Nearly 56,000 people working for the NHS were assaulted while doing their job last year, new figures have shown.
The number of attacks rose from 55,709 in 2006/2007 to 55,993 in 2007/08 – a total rise of 284. By far the largest number occurred in mental health trusts, with workers experiencing 39,934 incidents. But 3,607 took place in primary care trusts, up 162 on the previous year.
The biggest rise in the number of attacks was against staff working in NHS acute and foundation trusts. There were 10,983 assaults directed at NHS acute and foundation workers in 2007/08, up 1,298 on the previous year.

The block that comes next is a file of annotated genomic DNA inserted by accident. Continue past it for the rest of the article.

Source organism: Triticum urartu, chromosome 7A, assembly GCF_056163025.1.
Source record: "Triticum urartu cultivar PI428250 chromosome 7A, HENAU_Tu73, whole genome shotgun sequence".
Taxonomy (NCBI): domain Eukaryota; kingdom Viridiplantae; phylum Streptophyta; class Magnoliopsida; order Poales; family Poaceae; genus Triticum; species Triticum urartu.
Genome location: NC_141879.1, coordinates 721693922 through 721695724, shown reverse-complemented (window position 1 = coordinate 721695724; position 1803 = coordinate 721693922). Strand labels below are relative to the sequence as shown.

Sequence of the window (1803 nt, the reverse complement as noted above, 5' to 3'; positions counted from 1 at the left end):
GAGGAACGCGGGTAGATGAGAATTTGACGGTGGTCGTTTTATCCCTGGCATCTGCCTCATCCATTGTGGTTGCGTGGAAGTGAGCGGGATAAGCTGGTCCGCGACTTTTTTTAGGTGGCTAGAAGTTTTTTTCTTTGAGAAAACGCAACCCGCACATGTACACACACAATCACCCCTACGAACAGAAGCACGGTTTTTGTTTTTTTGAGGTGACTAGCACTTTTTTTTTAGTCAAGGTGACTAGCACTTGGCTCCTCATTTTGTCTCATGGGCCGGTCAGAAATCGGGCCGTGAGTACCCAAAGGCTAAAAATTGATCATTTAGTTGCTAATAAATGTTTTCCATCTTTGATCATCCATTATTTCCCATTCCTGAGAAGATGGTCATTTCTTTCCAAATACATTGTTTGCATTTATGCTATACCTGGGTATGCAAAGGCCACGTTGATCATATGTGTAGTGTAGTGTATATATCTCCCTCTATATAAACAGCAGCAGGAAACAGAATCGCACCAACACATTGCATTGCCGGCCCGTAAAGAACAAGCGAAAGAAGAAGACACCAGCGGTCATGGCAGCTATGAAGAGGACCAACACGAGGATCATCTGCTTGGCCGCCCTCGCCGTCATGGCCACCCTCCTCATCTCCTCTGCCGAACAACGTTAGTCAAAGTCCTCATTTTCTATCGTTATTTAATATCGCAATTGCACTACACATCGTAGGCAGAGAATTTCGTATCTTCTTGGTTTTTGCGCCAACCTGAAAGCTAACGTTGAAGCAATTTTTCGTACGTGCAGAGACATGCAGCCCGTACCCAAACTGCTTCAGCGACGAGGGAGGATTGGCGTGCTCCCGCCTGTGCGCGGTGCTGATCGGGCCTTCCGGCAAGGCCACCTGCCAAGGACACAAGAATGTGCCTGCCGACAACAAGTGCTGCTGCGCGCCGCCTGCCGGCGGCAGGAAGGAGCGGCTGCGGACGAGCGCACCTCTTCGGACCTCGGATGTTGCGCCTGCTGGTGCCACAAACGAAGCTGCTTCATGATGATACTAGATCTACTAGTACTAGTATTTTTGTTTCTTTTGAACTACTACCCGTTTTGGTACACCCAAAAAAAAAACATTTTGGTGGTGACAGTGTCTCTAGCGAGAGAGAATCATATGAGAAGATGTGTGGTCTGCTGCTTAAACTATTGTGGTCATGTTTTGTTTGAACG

Data from the NHS Security Management Service (SMS) also showed a rise in the number of sanctions, including anti-social behaviour orders, made against people who attack NHS staff. There were 992 sanctions last year – an increase of 123 on the previous year. In 2002/03, 51 sanctions were recorded.
Dermid McCausland, managing director of the NHS Counter Fraud and SMS, said: “We firmly believe this rise demonstrates a shift in culture among staff who are saying they will not accept violence as part of the job and are demonstrating this by reporting rather than an actual increase in assaults.”
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